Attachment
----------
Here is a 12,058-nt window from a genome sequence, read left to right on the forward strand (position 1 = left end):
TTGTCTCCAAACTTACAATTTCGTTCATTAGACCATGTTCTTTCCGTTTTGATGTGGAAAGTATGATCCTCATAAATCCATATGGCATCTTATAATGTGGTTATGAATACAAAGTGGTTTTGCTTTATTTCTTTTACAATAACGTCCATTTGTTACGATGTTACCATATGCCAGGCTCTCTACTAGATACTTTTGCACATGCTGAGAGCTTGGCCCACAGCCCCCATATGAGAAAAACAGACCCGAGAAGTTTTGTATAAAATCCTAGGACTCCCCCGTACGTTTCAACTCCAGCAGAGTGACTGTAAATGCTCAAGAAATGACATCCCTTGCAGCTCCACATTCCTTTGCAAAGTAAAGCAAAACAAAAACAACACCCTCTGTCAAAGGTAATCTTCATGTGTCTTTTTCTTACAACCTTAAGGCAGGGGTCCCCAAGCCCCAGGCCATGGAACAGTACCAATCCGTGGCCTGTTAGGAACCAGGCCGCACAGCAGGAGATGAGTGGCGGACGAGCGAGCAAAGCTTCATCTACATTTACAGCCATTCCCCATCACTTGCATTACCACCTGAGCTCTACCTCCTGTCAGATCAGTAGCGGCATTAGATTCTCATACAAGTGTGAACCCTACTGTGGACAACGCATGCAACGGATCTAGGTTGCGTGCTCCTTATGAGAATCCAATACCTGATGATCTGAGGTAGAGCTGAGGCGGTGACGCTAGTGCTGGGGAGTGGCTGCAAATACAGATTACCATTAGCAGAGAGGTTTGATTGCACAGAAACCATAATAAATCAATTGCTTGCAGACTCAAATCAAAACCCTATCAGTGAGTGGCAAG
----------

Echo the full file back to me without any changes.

Here is a 12,058-nt window from a genome sequence, read left to right on the forward strand (position 1 = left end):
TTGTCTCCAAACTTACAATTTCGTTCATTAGACCATGTTCTTTCCGTTTTGATGTGGAAAGTATGATCCTCATAAATCCATATGGCATCTTATAATGTGGTTATGAATACAAAGTGGTTTTGCTTTATTTCTTTTACAATAACGTCCATTTGTTACGATGTTACCATATGCCAGGCTCTCTACTAGATACTTTTGCACATGCTGAGAGCTTGGCCCACAGCCCCCATATGAGAAAAACAGACCCGAGAAGTTTTGTATAAAATCCTAGGACTCCCCCGTACGTTTCAACTCCAGCAGAGTGACTGTAAATGCTCAAGAAATGACATCCCTTGCAGCTCCACATTCCTTTGCAAAGTAAAGCAAAACAAAAACAACACCCTCTGTCAAAGGTAATCTTCATGTGTCTTTTTCTTACAACCTTAAGGCAGGGGTCCCCAAGCCCCAGGCCATGGAACAGTACCAATCCGTGGCCTGTTAGGAACCAGGCCGCACAGCAGGAGATGAGTGGCGGACGAGCGAGCAAAGCTTCATCTACATTTACAGCCATTCCCCATCACTTGCATTACCACCTGAGCTCTACCTCCTGTCAGATCAGTAGCGGCATTAGATTCTCATACAAGTGTGAACCCTACTGTGGACAACGCATGCAACGGATCTAGGTTGCGTGCTCCTTATGAGAATCCAATACCTGATGATCTGAGGTAGAGCTGAGGCGGTGACGCTAGTGCTGGGGAGTGGCTGCAAATACAGATTACCATTAGCAGAGAGGTTTGATTGCACAGAAACCATAATAAATCAATTGCTTGCAGACTCAAATCAAAACCCTATCAGTGAGTGGCAAG